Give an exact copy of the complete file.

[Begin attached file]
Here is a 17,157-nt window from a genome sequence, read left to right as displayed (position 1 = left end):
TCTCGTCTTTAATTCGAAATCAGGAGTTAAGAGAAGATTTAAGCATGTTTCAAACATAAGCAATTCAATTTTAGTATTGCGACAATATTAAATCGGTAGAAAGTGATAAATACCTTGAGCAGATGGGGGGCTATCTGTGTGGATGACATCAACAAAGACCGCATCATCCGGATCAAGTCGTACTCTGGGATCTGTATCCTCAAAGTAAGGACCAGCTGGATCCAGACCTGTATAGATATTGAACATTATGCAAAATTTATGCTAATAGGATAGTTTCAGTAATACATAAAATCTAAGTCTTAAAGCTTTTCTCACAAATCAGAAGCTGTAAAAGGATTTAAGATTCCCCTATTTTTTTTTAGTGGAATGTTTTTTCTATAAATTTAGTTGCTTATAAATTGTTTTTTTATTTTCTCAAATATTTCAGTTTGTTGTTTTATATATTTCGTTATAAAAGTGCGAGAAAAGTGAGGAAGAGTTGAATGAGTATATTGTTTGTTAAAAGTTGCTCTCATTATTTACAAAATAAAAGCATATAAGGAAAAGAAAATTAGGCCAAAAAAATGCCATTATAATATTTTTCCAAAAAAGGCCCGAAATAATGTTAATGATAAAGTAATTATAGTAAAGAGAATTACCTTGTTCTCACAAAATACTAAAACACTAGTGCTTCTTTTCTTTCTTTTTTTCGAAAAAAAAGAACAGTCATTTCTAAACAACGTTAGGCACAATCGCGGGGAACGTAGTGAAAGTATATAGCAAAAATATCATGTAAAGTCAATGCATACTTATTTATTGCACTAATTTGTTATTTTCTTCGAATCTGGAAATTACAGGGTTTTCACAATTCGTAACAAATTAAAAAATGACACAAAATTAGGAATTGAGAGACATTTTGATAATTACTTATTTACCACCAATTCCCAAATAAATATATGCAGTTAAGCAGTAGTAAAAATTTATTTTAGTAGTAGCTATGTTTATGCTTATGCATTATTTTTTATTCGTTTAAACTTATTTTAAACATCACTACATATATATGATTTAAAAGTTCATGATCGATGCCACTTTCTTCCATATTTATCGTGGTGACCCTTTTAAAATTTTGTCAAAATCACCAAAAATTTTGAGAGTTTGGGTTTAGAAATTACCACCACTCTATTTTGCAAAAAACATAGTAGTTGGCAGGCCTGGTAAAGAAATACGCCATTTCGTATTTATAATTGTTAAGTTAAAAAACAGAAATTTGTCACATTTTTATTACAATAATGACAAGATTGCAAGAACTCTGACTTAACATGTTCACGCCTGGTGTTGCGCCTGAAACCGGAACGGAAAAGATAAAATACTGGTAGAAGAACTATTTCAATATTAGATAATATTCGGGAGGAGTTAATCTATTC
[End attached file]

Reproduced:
Here is a 17,157-nt window from a genome sequence, read left to right as displayed (position 1 = left end):
TCTCGTCTTTAATTCGAAATCAGGAGTTAAGAGAAGATTTAAGCATGTTTCAAACATAAGCAATTCAATTTTAGTATTGCGACAATATTAAATCGGTAGAAAGTGATAAATACCTTGAGCAGATGGGGGGCTATCTGTGTGGATGACATCAACAAAGACCGCATCATCCGGATCAAGTCGTACTCTGGGATCTGTATCCTCAAAGTAAGGACCAGCTGGATCCAGACCTGTATAGATATTGAACATTATGCAAAATTTATGCTAATAGGATAGTTTCAGTAATACATAAAATCTAAGTCTTAAAGCTTTTCTCACAAATCAGAAGCTGTAAAAGGATTTAAGATTCCCCTATTTTTTTTTAGTGGAATGTTTTTTCTATAAATTTAGTTGCTTATAAATTGTTTTTTTATTTTCTCAAATATTTCAGTTTGTTGTTTTATATATTTCGTTATAAAAGTGCGAGAAAAGTGAGGAAGAGTTGAATGAGTATATTGTTTGTTAAAAGTTGCTCTCATTATTTACAAAATAAAAGCATATAAGGAAAAGAAAATTAGGCCAAAAAAATGCCATTATAATATTTTTCCAAAAAAGGCCCGAAATAATGTTAATGATAAAGTAATTATAGTAAAGAGAATTACCTTGTTCTCACAAAATACTAAAACACTAGTGCTTCTTTTCTTTCTTTTTTTCGAAAAAAAAGAACAGTCATTTCTAAACAACGTTAGGCACAATCGCGGGGAACGTAGTGAAAGTATATAGCAAAAATATCATGTAAAGTCAATGCATACTTATTTATTGCACTAATTTGTTATTTTCTTCGAATCTGGAAATTACAGGGTTTTCACAATTCGTAACAAATTAAAAAATGACACAAAATTAGGAATTGAGAGACATTTTGATAATTACTTATTTACCACCAATTCCCAAATAAATATATGCAGTTAAGCAGTAGTAAAAATTTATTTTAGTAGTAGCTATGTTTATGCTTATGCATTATTTTTTATTCGTTTAAACTTATTTTAAACATCACTACATATATATGATTTAAAAGTTCATGATCGATGCCACTTTCTTCCATATTTATCGTGGTGACCCTTTTAAAATTTTGTCAAAATCACCAAAAATTTTGAGAGTTTGGGTTTAGAAATTACCACCACTCTATTTTGCAAAAAACATAGTAGTTGGCAGGCCTGGTAAAGAAATACGCCATTTCGTATTTATAATTGTTAAGTTAAAAAACAGAAATTTGTCACATTTTTATTACAATAATGACAAGATTGCAAGAACTCTGACTTAACATGTTCACGCCTGGTGTTGCGCCTGAAACCGGAACGGAAAAGATAAAATACTGGTAGAAGAACTATTTCAATATTAGATAATATTCGGGAGGAGTTAATCTATTC